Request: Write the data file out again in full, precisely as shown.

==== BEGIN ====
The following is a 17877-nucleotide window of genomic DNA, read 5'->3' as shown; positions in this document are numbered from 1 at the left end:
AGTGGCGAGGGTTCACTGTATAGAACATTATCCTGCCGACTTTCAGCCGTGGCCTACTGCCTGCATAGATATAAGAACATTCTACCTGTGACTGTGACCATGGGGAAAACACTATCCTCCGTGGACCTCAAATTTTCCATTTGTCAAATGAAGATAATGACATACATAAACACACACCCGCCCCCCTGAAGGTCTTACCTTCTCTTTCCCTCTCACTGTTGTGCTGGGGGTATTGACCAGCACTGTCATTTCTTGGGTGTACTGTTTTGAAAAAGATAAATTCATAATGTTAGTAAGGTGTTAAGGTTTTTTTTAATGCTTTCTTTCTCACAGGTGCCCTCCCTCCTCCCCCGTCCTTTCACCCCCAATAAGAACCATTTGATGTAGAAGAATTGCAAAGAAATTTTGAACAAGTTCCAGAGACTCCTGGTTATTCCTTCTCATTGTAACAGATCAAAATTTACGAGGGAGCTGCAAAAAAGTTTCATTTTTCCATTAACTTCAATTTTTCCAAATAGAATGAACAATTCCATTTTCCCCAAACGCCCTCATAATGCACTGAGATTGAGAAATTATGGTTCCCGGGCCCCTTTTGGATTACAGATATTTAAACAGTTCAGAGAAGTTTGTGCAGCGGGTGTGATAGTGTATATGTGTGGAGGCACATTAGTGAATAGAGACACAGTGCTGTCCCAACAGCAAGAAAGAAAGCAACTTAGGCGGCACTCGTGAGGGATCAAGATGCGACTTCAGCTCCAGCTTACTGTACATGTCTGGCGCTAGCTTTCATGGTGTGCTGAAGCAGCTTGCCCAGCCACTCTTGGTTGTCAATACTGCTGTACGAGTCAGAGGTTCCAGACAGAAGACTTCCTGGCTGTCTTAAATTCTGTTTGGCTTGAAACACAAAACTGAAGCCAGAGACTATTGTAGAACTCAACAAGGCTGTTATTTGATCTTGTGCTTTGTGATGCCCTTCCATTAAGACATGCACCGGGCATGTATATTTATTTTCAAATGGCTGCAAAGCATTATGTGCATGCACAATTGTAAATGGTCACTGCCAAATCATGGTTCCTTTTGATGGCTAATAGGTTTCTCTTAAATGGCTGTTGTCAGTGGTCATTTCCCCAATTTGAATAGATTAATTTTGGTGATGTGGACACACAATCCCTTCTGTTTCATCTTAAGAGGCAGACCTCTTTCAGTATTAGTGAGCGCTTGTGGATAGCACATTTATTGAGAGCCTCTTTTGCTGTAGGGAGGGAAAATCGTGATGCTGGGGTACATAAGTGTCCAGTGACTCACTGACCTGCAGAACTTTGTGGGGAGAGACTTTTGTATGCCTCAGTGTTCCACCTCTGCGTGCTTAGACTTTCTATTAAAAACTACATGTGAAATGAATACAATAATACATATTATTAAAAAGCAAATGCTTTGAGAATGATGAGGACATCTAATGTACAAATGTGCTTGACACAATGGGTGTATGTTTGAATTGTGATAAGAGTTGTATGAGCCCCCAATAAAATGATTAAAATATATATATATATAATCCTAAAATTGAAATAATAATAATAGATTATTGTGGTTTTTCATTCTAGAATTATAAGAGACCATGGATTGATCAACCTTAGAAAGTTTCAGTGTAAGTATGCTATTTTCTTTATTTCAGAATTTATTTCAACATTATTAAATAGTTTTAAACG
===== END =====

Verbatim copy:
The following is a 17877-nucleotide window of genomic DNA, read 5'->3' as shown; positions in this document are numbered from 1 at the left end:
AGTGGCGAGGGTTCACTGTATAGAACATTATCCTGCCGACTTTCAGCCGTGGCCTACTGCCTGCATAGATATAAGAACATTCTACCTGTGACTGTGACCATGGGGAAAACACTATCCTCCGTGGACCTCAAATTTTCCATTTGTCAAATGAAGATAATGACATACATAAACACACACCCGCCCCCCTGAAGGTCTTACCTTCTCTTTCCCTCTCACTGTTGTGCTGGGGGTATTGACCAGCACTGTCATTTCTTGGGTGTACTGTTTTGAAAAAGATAAATTCATAATGTTAGTAAGGTGTTAAGGTTTTTTTTAATGCTTTCTTTCTCACAGGTGCCCTCCCTCCTCCCCCGTCCTTTCACCCCCAATAAGAACCATTTGATGTAGAAGAATTGCAAAGAAATTTTGAACAAGTTCCAGAGACTCCTGGTTATTCCTTCTCATTGTAACAGATCAAAATTTACGAGGGAGCTGCAAAAAAGTTTCATTTTTCCATTAACTTCAATTTTTCCAAATAGAATGAACAATTCCATTTTCCCCAAACGCCCTCATAATGCACTGAGATTGAGAAATTATGGTTCCCGGGCCCCTTTTGGATTACAGATATTTAAACAGTTCAGAGAAGTTTGTGCAGCGGGTGTGATAGTGTATATGTGTGGAGGCACATTAGTGAATAGAGACACAGTGCTGTCCCAACAGCAAGAAAGAAAGCAACTTAGGCGGCACTCGTGAGGGATCAAGATGCGACTTCAGCTCCAGCTTACTGTACATGTCTGGCGCTAGCTTTCATGGTGTGCTGAAGCAGCTTGCCCAGCCACTCTTGGTTGTCAATACTGCTGTACGAGTCAGAGGTTCCAGACAGAAGACTTCCTGGCTGTCTTAAATTCTGTTTGGCTTGAAACACAAAACTGAAGCCAGAGACTATTGTAGAACTCAACAAGGCTGTTATTTGATCTTGTGCTTTGTGATGCCCTTCCATTAAGACATGCACCGGGCATGTATATTTATTTTCAAATGGCTGCAAAGCATTATGTGCATGCACAATTGTAAATGGTCACTGCCAAATCATGGTTCCTTTTGATGGCTAATAGGTTTCTCTTAAATGGCTGTTGTCAGTGGTCATTTCCCCAATTTGAATAGATTAATTTTGGTGATGTGGACACACAATCCCTTCTGTTTCATCTTAAGAGGCAGACCTCTTTCAGTATTAGTGAGCGCTTGTGGATAGCACATTTATTGAGAGCCTCTTTTGCTGTAGGGAGGGAAAATCGTGATGCTGGGGTACATAAGTGTCCAGTGACTCACTGACCTGCAGAACTTTGTGGGGAGAGACTTTTGTATGCCTCAGTGTTCCACCTCTGCGTGCTTAGACTTTCTATTAAAAACTACATGTGAAATGAATACAATAATACATATTATTAAAAAGCAAATGCTTTGAGAATGATGAGGACATCTAATGTACAAATGTGCTTGACACAATGGGTGTATGTTTGAATTGTGATAAGAGTTGTATGAGCCCCCAATAAAATGATTAAAATATATATATATATAATCCTAAAATTGAAATAATAATAATAGATTATTGTGGTTTTTCATTCTAGAATTATAAGAGACCATGGATTGATCAACCTTAGAAAGTTTCAGTGTAAGTATGCTATTTTCTTTATTTCAGAATTTATTTCAACATTATTAAATAGTTTTAAACG